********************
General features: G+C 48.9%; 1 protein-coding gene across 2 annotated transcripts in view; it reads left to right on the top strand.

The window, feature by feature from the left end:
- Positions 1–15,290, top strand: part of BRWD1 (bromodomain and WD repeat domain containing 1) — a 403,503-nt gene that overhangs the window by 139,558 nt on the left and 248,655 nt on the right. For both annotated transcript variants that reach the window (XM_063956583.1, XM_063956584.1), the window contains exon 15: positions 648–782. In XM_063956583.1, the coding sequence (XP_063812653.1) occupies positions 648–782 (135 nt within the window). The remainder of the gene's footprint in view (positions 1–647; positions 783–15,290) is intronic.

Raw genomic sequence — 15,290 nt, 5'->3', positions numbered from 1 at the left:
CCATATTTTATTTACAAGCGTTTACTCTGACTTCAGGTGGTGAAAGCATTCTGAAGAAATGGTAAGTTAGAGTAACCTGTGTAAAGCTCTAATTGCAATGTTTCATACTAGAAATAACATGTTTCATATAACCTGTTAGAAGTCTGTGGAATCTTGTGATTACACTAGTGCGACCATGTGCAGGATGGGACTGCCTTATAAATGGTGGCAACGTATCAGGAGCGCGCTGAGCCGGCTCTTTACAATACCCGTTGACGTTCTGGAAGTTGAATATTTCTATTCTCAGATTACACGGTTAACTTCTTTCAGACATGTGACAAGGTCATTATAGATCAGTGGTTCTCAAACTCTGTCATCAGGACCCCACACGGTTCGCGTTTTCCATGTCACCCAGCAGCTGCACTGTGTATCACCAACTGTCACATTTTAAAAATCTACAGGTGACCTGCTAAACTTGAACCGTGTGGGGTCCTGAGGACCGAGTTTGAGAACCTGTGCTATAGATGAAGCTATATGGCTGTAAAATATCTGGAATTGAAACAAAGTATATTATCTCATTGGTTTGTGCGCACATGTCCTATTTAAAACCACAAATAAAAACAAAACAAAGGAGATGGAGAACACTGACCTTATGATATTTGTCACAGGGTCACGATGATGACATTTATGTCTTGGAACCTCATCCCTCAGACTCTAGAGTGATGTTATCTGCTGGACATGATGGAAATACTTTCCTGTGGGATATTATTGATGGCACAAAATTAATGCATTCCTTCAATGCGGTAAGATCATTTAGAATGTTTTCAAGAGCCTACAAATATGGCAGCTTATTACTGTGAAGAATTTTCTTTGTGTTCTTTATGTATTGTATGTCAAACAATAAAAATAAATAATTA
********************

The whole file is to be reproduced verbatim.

General features: G+C 48.9%; 1 protein-coding gene across 2 annotated transcripts in view; it reads left to right on the top strand.

The window, feature by feature from the left end:
- Positions 1–15,290, top strand: part of BRWD1 (bromodomain and WD repeat domain containing 1) — a 403,503-nt gene that overhangs the window by 139,558 nt on the left and 248,655 nt on the right. For both annotated transcript variants that reach the window (XM_063956583.1, XM_063956584.1), the window contains exon 15: positions 648–782. In XM_063956583.1, the coding sequence (XP_063812653.1) occupies positions 648–782 (135 nt within the window). The remainder of the gene's footprint in view (positions 1–647; positions 783–15,290) is intronic.

Raw genomic sequence — 15,290 nt, 5'->3', positions numbered from 1 at the left:
CCATATTTTATTTACAAGCGTTTACTCTGACTTCAGGTGGTGAAAGCATTCTGAAGAAATGGTAAGTTAGAGTAACCTGTGTAAAGCTCTAATTGCAATGTTTCATACTAGAAATAACATGTTTCATATAACCTGTTAGAAGTCTGTGGAATCTTGTGATTACACTAGTGCGACCATGTGCAGGATGGGACTGCCTTATAAATGGTGGCAACGTATCAGGAGCGCGCTGAGCCGGCTCTTTACAATACCCGTTGACGTTCTGGAAGTTGAATATTTCTATTCTCAGATTACACGGTTAACTTCTTTCAGACATGTGACAAGGTCATTATAGATCAGTGGTTCTCAAACTCTGTCATCAGGACCCCACACGGTTCGCGTTTTCCATGTCACCCAGCAGCTGCACTGTGTATCACCAACTGTCACATTTTAAAAATCTACAGGTGACCTGCTAAACTTGAACCGTGTGGGGTCCTGAGGACCGAGTTTGAGAACCTGTGCTATAGATGAAGCTATATGGCTGTAAAATATCTGGAATTGAAACAAAGTATATTATCTCATTGGTTTGTGCGCACATGTCCTATTTAAAACCACAAATAAAAACAAAACAAAGGAGATGGAGAACACTGACCTTATGATATTTGTCACAGGGTCACGATGATGACATTTATGTCTTGGAACCTCATCCCTCAGACTCTAGAGTGATGTTATCTGCTGGACATGATGGAAATACTTTCCTGTGGGATATTATTGATGGCACAAAATTAATGCATTCCTTCAATGCGGTAAGATCATTTAGAATGTTTTCAAGAGCCTACAAATATGGCAGCTTATTACTGTGAAGAATTTTCTTTGTGTTCTTTATGTATTGTATGTCAAACAATAAAAATAAATAATTA